Drug discrimination and drug stimulus generalization with anxiolytics

Research output: Contribution to journalArticle

Abstract

Work with lorazepam in two‐lever food‐maintained drug discrimination procedures with baboons and rats found greater specificity in the generalization profile when this drug was used as a training drug compared to studies with other benzodiazepines (BZ). That is, animals trained to discriminate lorazepam have not reliably made the drug response in tests with barbiturates, although animals trained to discriminate diazepam, chlordiazepoxide, triazolam, oxazepam, and sometimes midazolam commonly have done so. Characterization of the discriminative stimulus effects of lorazepam has included manipulation of species, training dose, and route of administration; drug interaction studies; and tests with a variety of anxiolytics. The time course of the discriminative stimulus effects of lorazepam and other drugs also has been studied using a multiple session procedure in baboons. Some of these results have provided information relevant to the extent to which intermediate levels of the drug response in test sessions at doses that do not reduce response rates may meaningfully reflect threshold or partial drug stimulus effects.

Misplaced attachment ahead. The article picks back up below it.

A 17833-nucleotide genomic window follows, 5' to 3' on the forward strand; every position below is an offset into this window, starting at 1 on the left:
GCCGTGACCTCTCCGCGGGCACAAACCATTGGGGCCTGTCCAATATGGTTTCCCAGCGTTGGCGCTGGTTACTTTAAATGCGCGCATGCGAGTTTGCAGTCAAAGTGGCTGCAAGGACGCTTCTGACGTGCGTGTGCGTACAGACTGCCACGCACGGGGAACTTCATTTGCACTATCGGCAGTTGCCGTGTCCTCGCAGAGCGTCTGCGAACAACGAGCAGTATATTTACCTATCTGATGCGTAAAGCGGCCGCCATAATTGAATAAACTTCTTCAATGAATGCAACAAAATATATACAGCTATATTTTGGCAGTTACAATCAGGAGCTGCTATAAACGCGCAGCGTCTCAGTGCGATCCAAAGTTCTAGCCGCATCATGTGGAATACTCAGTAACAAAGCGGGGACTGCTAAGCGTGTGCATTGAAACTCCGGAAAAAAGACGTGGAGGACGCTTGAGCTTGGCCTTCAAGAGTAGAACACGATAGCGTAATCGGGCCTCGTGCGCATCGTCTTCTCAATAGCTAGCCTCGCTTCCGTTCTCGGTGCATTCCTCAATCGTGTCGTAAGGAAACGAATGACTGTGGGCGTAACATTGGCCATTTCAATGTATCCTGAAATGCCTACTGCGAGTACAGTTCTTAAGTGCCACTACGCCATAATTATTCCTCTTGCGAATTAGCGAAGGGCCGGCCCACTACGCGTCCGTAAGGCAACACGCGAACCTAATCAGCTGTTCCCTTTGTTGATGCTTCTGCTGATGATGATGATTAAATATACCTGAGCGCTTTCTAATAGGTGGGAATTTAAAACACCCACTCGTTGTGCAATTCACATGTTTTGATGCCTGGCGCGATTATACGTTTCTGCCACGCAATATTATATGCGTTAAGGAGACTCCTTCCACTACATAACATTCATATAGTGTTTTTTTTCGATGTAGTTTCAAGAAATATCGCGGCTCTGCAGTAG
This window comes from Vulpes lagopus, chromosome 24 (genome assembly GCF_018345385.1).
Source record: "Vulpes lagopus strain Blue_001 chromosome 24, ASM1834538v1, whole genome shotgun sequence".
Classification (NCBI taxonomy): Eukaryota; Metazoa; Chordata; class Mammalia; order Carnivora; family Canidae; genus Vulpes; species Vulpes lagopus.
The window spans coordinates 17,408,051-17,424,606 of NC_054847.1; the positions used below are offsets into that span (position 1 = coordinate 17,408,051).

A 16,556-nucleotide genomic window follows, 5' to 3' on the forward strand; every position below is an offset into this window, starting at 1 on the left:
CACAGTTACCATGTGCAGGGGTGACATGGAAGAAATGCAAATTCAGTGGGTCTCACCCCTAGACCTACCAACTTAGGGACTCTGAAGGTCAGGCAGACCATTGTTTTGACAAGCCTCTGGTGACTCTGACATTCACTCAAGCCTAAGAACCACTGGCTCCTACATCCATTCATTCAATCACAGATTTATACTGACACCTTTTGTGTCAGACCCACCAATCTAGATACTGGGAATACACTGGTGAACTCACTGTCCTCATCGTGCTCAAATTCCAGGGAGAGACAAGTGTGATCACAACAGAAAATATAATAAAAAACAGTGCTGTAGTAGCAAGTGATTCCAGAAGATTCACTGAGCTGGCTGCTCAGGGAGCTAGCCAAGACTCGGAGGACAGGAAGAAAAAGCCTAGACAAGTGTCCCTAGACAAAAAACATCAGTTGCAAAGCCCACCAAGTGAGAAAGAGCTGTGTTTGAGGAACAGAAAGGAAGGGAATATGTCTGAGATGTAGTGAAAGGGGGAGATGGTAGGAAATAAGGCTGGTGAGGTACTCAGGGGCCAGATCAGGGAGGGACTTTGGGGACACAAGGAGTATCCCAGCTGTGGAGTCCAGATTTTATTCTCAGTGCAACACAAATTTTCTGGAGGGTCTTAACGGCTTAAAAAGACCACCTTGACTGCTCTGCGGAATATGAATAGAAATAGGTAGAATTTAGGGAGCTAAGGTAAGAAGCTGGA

Original languageEnglish (US)
Pages (from-to)189-204
Number of pages16
JournalDrug Development Research
Volume20
Issue number2
DOIs
StatePublished - 1990

Keywords

  • CGS 8216
  • CGS 9896
  • Ro 15‐1788
  • baboons
  • benzodiazepines
  • caffeine
  • lorazepam
  • midazolam
  • pentobarbital
  • pentylenetetrazol
  • rats
  • time course

ASJC Scopus subject areas

  • Drug Discovery

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